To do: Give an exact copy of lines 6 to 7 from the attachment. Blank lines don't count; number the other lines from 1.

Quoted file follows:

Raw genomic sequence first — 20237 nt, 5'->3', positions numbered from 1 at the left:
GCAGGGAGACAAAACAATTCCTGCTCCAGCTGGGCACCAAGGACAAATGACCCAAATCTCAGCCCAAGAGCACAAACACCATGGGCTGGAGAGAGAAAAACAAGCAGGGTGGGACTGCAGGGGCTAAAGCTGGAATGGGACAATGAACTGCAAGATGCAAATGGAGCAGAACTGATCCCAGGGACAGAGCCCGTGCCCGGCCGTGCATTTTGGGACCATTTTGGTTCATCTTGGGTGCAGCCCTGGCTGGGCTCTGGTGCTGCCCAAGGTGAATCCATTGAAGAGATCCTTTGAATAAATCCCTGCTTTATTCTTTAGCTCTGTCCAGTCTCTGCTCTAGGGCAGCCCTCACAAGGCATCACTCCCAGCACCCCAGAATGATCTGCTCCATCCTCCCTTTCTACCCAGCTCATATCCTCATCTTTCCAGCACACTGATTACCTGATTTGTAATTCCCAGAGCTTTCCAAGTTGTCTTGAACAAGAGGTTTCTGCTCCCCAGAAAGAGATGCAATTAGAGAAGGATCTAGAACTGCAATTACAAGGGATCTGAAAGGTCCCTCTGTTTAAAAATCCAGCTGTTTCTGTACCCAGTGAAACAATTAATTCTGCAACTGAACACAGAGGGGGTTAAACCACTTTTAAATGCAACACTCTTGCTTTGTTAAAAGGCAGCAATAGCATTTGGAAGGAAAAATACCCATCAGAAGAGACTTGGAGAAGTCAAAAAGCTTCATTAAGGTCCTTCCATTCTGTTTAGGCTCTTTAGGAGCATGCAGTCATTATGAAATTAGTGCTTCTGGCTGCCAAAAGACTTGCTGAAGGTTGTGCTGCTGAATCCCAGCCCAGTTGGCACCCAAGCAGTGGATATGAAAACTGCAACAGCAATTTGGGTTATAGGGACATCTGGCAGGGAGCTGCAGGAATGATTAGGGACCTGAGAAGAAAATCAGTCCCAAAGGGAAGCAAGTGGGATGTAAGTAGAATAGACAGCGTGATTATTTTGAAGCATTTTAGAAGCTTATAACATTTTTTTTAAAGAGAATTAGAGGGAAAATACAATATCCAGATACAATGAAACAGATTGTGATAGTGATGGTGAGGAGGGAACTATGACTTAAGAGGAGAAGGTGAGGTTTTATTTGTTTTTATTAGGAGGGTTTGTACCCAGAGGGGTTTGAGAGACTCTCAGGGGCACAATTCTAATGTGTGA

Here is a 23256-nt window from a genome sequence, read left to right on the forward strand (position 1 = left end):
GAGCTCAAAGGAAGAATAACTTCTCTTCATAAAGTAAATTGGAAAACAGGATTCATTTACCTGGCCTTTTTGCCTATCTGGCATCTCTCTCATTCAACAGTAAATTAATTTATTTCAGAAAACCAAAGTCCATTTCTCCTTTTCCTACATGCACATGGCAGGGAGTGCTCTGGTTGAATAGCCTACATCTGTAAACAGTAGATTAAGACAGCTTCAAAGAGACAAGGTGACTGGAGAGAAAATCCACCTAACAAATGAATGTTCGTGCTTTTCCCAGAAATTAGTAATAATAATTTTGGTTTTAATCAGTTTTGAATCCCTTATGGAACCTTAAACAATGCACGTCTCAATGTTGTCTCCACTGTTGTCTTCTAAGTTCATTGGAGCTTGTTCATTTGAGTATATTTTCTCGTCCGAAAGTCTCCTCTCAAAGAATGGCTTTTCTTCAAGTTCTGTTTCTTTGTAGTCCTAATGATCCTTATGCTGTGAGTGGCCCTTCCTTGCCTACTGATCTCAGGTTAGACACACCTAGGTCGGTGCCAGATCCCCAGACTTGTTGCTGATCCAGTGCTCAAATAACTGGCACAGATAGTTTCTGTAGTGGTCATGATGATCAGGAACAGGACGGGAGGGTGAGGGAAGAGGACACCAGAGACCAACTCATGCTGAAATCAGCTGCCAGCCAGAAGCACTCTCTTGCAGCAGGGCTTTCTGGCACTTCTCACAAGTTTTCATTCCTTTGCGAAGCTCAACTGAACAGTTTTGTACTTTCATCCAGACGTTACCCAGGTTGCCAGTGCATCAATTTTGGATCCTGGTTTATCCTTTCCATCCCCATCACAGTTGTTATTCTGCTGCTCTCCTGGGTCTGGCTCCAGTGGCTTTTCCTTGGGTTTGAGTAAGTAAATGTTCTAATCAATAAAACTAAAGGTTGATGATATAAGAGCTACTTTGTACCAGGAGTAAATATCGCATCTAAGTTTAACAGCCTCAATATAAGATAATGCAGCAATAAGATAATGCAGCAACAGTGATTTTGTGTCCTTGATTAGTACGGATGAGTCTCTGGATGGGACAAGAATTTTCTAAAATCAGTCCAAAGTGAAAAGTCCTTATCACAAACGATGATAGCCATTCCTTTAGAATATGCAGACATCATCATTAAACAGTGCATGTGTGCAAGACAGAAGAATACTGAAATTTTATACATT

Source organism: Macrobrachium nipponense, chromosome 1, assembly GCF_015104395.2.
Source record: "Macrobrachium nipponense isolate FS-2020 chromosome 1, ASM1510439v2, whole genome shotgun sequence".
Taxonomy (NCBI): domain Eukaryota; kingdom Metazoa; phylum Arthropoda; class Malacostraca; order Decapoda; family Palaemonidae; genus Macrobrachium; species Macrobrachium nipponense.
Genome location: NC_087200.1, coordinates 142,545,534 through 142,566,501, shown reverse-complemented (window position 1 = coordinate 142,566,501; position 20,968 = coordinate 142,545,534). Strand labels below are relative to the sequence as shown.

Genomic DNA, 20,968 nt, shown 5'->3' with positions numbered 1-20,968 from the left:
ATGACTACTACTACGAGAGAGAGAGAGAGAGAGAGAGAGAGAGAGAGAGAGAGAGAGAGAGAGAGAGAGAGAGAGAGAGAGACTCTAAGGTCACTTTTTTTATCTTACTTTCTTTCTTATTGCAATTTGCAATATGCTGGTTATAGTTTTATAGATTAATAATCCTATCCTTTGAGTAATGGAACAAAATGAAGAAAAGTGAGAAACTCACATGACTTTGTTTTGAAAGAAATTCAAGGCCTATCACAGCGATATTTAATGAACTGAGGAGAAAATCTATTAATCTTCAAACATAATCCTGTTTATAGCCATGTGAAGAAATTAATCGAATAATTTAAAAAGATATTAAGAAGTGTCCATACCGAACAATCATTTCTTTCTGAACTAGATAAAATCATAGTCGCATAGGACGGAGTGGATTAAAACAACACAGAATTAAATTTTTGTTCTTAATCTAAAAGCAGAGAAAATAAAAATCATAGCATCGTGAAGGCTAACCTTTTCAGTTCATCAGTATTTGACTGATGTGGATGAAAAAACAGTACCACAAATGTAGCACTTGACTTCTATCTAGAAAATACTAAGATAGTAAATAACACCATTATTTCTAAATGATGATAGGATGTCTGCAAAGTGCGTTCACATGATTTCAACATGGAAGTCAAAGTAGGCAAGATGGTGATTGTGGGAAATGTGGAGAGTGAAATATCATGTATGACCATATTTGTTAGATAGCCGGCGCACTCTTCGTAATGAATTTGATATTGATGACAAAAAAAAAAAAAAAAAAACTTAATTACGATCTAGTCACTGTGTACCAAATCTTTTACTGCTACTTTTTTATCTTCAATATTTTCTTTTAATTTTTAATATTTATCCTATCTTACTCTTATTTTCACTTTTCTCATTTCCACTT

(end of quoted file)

Source record: "Macrobrachium nipponense isolate FS-2020 chromosome 1, ASM1510439v2, whole genome shotgun sequence".
Taxonomy (NCBI): domain Eukaryota; kingdom Metazoa; phylum Arthropoda; class Malacostraca; order Decapoda; family Palaemonidae; genus Macrobrachium; species Macrobrachium nipponense.